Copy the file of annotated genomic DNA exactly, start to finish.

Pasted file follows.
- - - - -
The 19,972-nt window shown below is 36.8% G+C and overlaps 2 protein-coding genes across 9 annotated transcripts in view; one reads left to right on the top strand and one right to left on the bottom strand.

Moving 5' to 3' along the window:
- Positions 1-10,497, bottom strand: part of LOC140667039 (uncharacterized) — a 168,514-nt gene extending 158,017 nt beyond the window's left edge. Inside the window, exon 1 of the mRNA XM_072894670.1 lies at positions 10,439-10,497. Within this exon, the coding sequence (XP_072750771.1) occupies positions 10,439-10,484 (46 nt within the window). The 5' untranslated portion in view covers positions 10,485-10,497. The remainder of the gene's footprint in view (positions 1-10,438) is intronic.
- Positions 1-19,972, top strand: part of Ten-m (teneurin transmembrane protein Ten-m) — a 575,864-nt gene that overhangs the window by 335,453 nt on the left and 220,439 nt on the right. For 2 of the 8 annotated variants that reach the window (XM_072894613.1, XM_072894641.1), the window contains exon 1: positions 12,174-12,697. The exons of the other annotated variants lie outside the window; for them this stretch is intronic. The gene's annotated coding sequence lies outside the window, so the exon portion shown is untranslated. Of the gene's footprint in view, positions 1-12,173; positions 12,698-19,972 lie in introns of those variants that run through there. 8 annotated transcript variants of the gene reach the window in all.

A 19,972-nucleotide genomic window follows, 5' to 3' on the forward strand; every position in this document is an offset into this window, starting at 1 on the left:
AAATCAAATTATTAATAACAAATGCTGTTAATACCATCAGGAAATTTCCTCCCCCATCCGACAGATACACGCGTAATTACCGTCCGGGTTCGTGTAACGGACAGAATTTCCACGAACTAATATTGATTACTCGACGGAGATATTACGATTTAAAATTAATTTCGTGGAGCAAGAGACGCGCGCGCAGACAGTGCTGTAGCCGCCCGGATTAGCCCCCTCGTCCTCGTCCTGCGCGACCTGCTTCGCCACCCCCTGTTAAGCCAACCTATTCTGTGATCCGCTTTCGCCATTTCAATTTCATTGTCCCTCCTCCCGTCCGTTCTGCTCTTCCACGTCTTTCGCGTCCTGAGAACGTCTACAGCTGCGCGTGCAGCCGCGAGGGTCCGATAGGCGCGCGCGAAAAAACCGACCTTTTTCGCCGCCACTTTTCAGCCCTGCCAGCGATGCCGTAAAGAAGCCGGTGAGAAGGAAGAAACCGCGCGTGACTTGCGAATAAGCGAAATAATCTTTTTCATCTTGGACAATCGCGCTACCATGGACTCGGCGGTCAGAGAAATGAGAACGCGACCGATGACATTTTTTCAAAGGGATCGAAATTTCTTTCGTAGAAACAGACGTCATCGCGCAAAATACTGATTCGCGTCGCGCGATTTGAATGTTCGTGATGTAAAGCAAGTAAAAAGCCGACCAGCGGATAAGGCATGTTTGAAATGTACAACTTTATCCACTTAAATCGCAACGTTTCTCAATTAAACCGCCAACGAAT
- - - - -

The 19,972-nt window shown below is 36.8% G+C and overlaps 2 protein-coding genes across 9 annotated transcripts in view; one reads left to right on the top strand and one right to left on the bottom strand.

Moving 5' to 3' along the window:
- Positions 1-10,497, bottom strand: part of LOC140667039 (uncharacterized) — a 168,514-nt gene extending 158,017 nt beyond the window's left edge. Inside the window, exon 1 of the mRNA XM_072894670.1 lies at positions 10,439-10,497. Within this exon, the coding sequence (XP_072750771.1) occupies positions 10,439-10,484 (46 nt within the window). The 5' untranslated portion in view covers positions 10,485-10,497. The remainder of the gene's footprint in view (positions 1-10,438) is intronic.
- Positions 1-19,972, top strand: part of Ten-m (teneurin transmembrane protein Ten-m) — a 575,864-nt gene that overhangs the window by 335,453 nt on the left and 220,439 nt on the right. For 2 of the 8 annotated variants that reach the window (XM_072894613.1, XM_072894641.1), the window contains exon 1: positions 12,174-12,697. The exons of the other annotated variants lie outside the window; for them this stretch is intronic. The gene's annotated coding sequence lies outside the window, so the exon portion shown is untranslated. Of the gene's footprint in view, positions 1-12,173; positions 12,698-19,972 lie in introns of those variants that run through there. 8 annotated transcript variants of the gene reach the window in all.

A 19,972-nucleotide genomic window follows, 5' to 3' on the forward strand; every position in this document is an offset into this window, starting at 1 on the left:
AAATCAAATTATTAATAACAAATGCTGTTAATACCATCAGGAAATTTCCTCCCCCATCCGACAGATACACGCGTAATTACCGTCCGGGTTCGTGTAACGGACAGAATTTCCACGAACTAATATTGATTACTCGACGGAGATATTACGATTTAAAATTAATTTCGTGGAGCAAGAGACGCGCGCGCAGACAGTGCTGTAGCCGCCCGGATTAGCCCCCTCGTCCTCGTCCTGCGCGACCTGCTTCGCCACCCCCTGTTAAGCCAACCTATTCTGTGATCCGCTTTCGCCATTTCAATTTCATTGTCCCTCCTCCCGTCCGTTCTGCTCTTCCACGTCTTTCGCGTCCTGAGAACGTCTACAGCTGCGCGTGCAGCCGCGAGGGTCCGATAGGCGCGCGCGAAAAAACCGACCTTTTTCGCCGCCACTTTTCAGCCCTGCCAGCGATGCCGTAAAGAAGCCGGTGAGAAGGAAGAAACCGCGCGTGACTTGCGAATAAGCGAAATAATCTTTTTCATCTTGGACAATCGCGCTACCATGGACTCGGCGGTCAGAGAAATGAGAACGCGACCGATGACATTTTTTCAAAGGGATCGAAATTTCTTTCGTAGAAACAGACGTCATCGCGCAAAATACTGATTCGCGTCGCGCGATTTGAATGTTCGTGATGTAAAGCAAGTAAAAAGCCGACCAGCGGATAAGGCATGTTTGAAATGTACAACTTTATCCACTTAAATCGCAACGTTTCTCAATTAAACCGCCAACGAAT